“I grew up with this history only a stone’s throw away,” she said. “It is my bloody heritage. The Mountaintop follows Dr. Martin Luther King on the night after he gives this great, prophetic speech.”

In more recent years, King’s voice was prominently featured in Pulitzer Prize winner Robert Schenkkan’s Tony Award-winning 2014 play “All the Way” starring “Breaking Bad” baddie Bryan Cranston as President Lyndon Baines Johnson.

The play presented a bird’s eye view of what happened behind the doors of the Oval Office and inside the first years his presidency and his fierce and ferocious fight to pass a landmark civil rights bill.

Brandon J. Dirden as Martin Luther King Jr.

OBIE and Theatre World Award winner Brandon J. Dirden – in his first lead Broadway role – portrayed King in a light like never before.

“I think what Robert Schenkkan has done is captured a side of him that nobody’s ever seen before — as a politician,” Dirden, who originated the role at the  American Repertory Theater in Cambridge, Massachusetts the year before, said in an interview.  “That’s not the first adjective that comes to people’s minds when they think of Dr. King. Orator? Sure. Preacher? Yes. Civil Rights Activist? Yes. But nobody ever put politician on that list. In this play, we see how he had to straddle both sides — not republican and democrat, but politics and everyday folk.”

In 2016, the play was adapted into an Emmy Award-nominated HBO film helmed by “Austin Powers” director Jay Roach with Anthony Mackie starring as King.

Anthony Mackie & Bryan Cranston

Three years later, Schenkkan had more of a story to tell about LBJ’s struggle to fight a “war on poverty” with “The Great Society,”which played Lincoln Center’s Vivian Beaumont Theater to rave reviews.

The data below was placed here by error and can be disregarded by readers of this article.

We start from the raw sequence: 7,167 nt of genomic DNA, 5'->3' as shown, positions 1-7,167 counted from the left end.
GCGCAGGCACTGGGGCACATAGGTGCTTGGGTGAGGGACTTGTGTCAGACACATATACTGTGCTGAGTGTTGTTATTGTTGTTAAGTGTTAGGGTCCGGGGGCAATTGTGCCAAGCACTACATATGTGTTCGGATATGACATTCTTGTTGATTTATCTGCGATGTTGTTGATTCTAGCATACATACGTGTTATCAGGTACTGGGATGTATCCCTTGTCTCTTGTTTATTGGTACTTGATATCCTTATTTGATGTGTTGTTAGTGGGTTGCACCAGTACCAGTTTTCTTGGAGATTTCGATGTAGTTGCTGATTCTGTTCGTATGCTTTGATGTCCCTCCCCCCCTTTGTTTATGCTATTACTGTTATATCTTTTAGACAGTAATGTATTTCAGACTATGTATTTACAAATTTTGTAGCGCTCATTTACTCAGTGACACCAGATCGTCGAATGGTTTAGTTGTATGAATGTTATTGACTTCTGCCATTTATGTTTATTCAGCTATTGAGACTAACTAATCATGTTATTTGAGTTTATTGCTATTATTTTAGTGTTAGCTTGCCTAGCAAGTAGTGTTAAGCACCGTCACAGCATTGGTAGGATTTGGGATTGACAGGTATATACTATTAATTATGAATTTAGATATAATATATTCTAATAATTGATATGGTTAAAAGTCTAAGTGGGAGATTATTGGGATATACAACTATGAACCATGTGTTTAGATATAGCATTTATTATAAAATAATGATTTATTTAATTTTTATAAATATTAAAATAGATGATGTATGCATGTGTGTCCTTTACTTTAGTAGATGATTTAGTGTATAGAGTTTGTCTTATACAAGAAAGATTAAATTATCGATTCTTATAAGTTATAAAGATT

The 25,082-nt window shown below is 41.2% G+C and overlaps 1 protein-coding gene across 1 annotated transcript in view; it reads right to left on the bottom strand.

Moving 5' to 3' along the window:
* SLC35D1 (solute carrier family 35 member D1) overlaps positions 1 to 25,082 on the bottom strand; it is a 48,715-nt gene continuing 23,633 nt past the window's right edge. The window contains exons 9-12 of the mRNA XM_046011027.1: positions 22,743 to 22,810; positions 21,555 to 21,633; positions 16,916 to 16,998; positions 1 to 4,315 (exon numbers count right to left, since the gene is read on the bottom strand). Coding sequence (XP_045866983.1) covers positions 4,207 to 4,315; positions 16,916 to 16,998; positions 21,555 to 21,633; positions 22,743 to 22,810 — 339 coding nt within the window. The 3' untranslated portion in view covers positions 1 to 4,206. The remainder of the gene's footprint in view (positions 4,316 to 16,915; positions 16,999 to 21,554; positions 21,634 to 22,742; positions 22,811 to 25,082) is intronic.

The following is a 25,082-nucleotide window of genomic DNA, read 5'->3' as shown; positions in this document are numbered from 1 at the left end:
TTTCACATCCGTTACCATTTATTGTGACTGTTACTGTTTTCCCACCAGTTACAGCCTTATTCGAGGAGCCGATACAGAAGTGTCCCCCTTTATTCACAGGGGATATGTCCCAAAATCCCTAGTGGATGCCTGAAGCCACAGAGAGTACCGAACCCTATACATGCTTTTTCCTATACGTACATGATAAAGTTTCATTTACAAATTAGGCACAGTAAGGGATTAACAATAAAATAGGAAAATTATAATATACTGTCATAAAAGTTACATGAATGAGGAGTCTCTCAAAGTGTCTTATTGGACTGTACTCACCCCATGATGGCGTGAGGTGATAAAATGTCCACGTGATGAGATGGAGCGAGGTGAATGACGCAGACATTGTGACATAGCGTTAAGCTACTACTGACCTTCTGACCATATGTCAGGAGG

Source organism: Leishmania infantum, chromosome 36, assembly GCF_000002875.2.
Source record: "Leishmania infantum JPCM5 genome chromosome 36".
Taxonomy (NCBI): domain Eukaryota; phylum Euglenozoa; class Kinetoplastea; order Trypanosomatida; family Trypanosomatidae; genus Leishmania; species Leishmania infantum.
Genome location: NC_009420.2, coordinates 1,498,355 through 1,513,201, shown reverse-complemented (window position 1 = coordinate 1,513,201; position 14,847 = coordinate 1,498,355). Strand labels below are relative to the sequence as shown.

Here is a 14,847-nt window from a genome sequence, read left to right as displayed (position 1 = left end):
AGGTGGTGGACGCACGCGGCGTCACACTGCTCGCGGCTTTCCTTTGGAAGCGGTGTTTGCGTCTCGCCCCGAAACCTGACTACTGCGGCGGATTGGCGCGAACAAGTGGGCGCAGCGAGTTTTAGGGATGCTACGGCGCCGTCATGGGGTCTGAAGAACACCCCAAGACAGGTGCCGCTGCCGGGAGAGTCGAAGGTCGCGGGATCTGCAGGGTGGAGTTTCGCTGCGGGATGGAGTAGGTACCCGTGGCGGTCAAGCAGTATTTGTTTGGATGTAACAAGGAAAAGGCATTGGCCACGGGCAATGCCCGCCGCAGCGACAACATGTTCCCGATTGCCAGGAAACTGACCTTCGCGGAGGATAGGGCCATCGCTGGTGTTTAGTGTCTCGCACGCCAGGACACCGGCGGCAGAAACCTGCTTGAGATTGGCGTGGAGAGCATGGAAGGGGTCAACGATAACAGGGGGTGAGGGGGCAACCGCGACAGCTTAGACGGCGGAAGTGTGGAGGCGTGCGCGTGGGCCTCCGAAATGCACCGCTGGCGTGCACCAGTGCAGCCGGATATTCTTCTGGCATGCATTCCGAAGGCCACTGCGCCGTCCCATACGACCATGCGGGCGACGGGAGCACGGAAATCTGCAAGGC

For this acclaimed production, newcomer Grantham Coleman made his Broadway debut as King, playing opposite to powerhouse Brian Cox as Johnson.  The Juilliard grad, who first gained notices with the original 2013 Off-Broadway production of Tarell Alvin McCraney’s  “Choir Boy,” knew he had big shoes to fulfill but was up for the challenge with a fair share of trepidation.

Grantham Coleman

“Research for the part was research I was doing my whole life, but I was worried I wouldn’t portray him accurately,” Colman confided. “The director and writer approached me about it, and they understood my fears. They were more interested in conveying the spirit of Dr. King and the person [he was] and his struggles, instead of casting someone who looks like him. A lot of his personal beliefs are mine as well, so it wasn’t a huge struggle to get to where his mind was.”

These great Black actors did King’s important legacy a great service.

Martin Luther King Jr.

Here’s to hoping there’s much more from whence they came to keep the dream alive on The Great White Way.

Karu F. Daniels has written for the Associated Press, The New York Times, New York Daily News, CNN, ABC News, Billboard, NBC News, The Daily Beast, Ebony, Essence, and Playbill among other outlets.

Long Form

The Cool World

It’s all but forgotten now, but The Cool World still points like an arrow at how the country was changing at the beginning of the 1960s.

 By: Mark Blankenship

It’s all but forgotten now, but The Cool World still points like an arrow at how the country was changing at the beginning of the 1960s.